Facebook has blocked Australian media organisations and users from sharing news content on the platform, in an escalating disagreement between tech firms and the Australian government that could ultimately become a test case for media regulations and the way people consume news around the world.
The social media giant announced the decision in response to the government’s plans to require certain digital companies to pay Australian news organisations for content shared on their platforms. Facebook has taken issue with the idea, arguing that its platform generates billions of free referrals to Australian publishers, it said in a statement.
As of today, people in Australia are no longer able to post links to news articles on Facebook, and all posts have been removed from the Facebook pages of Australian and international media organisations, including New Scientist.
The timing of the news ban, just days before Australia’s coronavirus vaccine roll-out begins, has raised concerns. “This is going to make misinformation on the platform significantly worse,” says Belinda Barnet at the Swinburne University of Technology in Melbourne.
“They are removing the main source of timely, current and accurate information from their platform,” says Barnet. “It makes a mockery of their public commitment to fighting misinformation, in the middle of a pandemic.”
“Our commitment to combat misinformation on Facebook has not changed,” Facebook said in its statement on the ban. “We are directing people to authoritative health information and notify them of new updates via our COVID-19 Information Centre. We’re also continuing our third-party fact-checking partnerships.”
An estimated 39 per cent of people in Australia use Facebook as a source of general news and will now have to look elsewhere. “It will mean Australians need to learn the hard way that we can’t rely on Facebook for facts,” says Barnet. “We’re too reliant right now, we’re going to have to learn new ways of sharing and accessing information.”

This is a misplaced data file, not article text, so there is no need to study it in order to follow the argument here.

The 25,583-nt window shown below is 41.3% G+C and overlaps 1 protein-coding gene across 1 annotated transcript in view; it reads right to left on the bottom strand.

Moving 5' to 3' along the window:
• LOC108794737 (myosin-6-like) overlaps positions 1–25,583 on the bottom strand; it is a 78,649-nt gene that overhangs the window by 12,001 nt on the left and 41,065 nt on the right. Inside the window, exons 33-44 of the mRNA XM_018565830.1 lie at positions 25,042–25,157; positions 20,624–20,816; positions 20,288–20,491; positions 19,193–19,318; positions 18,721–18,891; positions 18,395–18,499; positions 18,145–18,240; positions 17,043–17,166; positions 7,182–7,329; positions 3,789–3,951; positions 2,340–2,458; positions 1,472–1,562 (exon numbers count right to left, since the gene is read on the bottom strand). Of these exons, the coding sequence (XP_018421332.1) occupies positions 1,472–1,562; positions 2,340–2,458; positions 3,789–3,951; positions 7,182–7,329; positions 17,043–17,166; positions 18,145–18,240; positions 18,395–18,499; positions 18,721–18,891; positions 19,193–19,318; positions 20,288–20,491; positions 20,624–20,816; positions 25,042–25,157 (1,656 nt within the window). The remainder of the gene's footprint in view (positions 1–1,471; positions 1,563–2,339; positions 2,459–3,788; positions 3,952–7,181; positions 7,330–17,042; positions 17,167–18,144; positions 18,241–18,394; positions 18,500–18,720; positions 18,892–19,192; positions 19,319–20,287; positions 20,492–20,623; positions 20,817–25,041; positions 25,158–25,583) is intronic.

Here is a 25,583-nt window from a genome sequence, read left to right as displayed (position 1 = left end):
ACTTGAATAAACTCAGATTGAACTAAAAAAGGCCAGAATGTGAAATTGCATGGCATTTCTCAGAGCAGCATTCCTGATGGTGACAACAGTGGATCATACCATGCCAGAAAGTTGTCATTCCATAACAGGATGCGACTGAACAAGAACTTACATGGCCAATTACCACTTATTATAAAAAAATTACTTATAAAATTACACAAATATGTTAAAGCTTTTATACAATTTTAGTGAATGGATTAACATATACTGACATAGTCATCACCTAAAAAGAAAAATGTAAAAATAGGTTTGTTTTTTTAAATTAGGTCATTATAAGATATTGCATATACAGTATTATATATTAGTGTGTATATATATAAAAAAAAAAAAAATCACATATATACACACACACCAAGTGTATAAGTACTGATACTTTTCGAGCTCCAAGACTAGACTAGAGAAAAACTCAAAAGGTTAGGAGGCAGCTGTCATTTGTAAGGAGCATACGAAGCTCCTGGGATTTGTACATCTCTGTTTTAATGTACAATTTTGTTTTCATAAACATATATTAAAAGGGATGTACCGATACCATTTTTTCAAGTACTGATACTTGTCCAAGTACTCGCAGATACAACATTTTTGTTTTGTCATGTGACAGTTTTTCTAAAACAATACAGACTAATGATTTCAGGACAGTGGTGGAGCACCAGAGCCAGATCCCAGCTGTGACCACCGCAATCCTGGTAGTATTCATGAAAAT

A withdrawal like this hasn’t occurred elsewhere in the world. “It’s very much an open experiment for what it means for misinformation, for news consumption,” says James Meese at RMIT University in Melbourne.
Other governments will be watching the outcome of Australia’s legislation closely, particularly in Canada, which has seen recent pushes for media reform, says Meese. “Across the world, people are looking to Australia as a test case,” he says.
The ban initially removed many non-news pages too, including Australian health authorities, emergency services and the national weather bureau. Charity organisations, including a childhood cancer research institute and a domestic violence helpline, were seemingly also affected.
A Facebook spokesperson told New Scientist that Australian government pages shouldn’t have been affected by the decision. “As the law does not provide clear guidance on the definition of news content, we have taken a broad definition in order to respect the law as drafted. However, we will reverse any pages that are inadvertently impacted.”
Google last month threatened to withdraw search engine services from Australia if they were subject to the media regulations, but the tech giant has since signed payment deals with media companies, including Seven West Media and News Corp, and may be exempted from paying for news content displayed in Google searches.
More on these topics: